Quanzhou’s architectural and musical heritage suggests that it was a prosperous place able to finance important holy sites to appease gods and venerate ancestors, as well as nurturing a class of artists and performers. But it’s all quintessentially Chinese stuff, hardly the trappings of a cosmopolitan sea power.

Qingjing Mosque

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The first real suggestion of outside influence is Qingjing Mosque on Tumen Lu. Founded in 1009 it is evidence that many Arab traders made medieval Quanzhou their home, even taking local wives. Though much of it is in ruin, it’s still very much worthy of the three-yuan entrance fee. Arabic calligraphy embellishes a leaf-shaped gate tower that is said to be a copy of a Damascus original while the freestanding pillars mark the area where a prayer hall once stood. There’s a modern Mosque next door used by the Muslim community that still make Quanzhou their home and a small museum documenting the story of Sino-Arab trade.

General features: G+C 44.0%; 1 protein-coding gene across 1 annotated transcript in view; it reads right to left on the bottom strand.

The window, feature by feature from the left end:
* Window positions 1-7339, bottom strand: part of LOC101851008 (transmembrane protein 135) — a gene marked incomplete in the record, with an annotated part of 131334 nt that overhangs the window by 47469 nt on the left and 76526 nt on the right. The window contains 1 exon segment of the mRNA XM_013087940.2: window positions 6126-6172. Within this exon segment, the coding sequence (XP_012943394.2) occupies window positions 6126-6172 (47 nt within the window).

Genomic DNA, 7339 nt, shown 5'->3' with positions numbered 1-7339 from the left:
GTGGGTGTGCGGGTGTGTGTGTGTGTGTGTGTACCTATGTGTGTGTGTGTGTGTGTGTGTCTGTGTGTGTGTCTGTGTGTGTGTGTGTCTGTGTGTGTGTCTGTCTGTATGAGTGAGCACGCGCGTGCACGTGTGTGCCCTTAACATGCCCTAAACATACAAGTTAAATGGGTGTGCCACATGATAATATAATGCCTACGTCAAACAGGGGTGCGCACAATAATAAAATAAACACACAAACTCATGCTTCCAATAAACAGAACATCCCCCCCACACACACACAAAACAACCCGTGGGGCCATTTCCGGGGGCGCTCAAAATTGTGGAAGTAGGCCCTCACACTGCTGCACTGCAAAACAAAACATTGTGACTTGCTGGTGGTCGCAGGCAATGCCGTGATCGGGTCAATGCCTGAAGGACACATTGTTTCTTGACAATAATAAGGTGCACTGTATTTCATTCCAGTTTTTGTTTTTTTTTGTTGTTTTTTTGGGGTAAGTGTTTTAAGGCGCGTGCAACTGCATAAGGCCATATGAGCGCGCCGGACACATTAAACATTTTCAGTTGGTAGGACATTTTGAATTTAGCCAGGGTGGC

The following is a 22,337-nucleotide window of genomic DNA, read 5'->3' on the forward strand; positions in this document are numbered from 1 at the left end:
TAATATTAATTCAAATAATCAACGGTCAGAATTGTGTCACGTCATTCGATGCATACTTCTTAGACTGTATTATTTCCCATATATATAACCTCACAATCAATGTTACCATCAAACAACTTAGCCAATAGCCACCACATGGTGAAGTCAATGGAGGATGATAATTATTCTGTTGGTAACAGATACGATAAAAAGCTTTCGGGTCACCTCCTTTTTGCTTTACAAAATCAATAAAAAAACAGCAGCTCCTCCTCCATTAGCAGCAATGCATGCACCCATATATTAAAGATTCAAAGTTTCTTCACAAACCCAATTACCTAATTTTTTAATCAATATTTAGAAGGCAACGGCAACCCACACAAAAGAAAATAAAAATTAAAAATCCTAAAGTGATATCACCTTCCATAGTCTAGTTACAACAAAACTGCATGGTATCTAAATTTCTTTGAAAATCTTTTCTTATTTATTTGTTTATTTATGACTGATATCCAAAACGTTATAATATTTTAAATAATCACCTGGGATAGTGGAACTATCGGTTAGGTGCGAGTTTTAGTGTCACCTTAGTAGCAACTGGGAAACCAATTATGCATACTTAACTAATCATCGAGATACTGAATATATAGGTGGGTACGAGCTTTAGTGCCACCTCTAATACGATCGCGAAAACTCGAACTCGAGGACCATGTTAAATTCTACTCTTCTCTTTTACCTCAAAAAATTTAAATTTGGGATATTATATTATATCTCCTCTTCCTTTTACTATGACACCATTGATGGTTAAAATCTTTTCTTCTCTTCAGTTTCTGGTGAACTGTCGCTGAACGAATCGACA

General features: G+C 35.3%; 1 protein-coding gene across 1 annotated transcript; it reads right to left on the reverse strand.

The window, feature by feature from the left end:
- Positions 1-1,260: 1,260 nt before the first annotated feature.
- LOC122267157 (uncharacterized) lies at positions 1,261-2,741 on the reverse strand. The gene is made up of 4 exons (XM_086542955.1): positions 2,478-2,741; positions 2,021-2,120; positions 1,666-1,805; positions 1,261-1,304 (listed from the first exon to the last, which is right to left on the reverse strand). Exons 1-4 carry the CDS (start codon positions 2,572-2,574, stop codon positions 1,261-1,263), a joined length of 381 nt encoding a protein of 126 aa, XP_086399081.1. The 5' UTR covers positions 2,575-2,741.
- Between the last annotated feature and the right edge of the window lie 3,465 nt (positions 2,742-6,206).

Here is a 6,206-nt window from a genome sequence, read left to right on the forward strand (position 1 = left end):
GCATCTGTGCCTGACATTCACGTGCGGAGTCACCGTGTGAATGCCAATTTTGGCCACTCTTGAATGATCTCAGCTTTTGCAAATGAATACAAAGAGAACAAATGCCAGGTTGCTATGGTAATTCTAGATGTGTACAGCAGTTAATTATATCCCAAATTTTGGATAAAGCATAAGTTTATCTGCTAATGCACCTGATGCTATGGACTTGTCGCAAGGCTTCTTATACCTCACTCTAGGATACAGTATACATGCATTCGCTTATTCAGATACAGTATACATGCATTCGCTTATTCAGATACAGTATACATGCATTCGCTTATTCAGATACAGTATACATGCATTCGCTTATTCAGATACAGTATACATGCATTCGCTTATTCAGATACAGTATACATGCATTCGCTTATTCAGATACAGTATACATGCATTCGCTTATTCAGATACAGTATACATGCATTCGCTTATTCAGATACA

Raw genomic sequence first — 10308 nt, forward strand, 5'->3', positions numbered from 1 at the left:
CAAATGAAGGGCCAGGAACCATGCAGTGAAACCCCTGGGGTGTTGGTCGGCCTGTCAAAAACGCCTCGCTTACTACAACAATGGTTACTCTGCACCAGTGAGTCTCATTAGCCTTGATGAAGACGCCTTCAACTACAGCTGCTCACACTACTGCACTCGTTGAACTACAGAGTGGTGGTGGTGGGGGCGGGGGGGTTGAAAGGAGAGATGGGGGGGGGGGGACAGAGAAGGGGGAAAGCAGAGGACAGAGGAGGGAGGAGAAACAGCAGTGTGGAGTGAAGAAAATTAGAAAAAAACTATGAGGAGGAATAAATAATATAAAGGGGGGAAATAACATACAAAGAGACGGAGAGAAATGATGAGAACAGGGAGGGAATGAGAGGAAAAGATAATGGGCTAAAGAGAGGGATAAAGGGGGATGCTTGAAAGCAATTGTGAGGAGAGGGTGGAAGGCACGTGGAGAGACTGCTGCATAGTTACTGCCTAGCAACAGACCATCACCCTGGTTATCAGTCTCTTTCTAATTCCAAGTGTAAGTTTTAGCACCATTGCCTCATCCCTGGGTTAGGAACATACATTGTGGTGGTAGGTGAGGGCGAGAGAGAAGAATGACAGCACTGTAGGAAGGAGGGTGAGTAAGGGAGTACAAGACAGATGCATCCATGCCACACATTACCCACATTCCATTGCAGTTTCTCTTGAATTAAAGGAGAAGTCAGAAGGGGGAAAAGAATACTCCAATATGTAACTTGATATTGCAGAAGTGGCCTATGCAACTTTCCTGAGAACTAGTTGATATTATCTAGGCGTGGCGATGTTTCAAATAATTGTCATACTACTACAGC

The Maritime Museum

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To get a handle on why Quanzhou native’s pockets jingled loud enough to attract merchants from afar, one best head to The Maritime Museum on Donghu Road. The museum illustrates how advanced Chinese shipbuilders were, especially when compared with European efforts of the time. Maps espouse how Quanzhou’s trade routes reached as far as Indonesia, Africa, the Arabian Peninsula and even Europe. When the Central Asian Silk Road was falling into decline during the Song Dynasty, Qianzhou’s Maritime Silk Road reached its zenith. Chinese culture was flowering, its porcelain had become a refined commodity desired globally, the world was getting a taste for tea and silk, of course, remained a key export. Qunazhou was well-positioned and equipped to supply the world’s thirst for made-in-Song-China produce and became uniquely cosmopolitan as a result.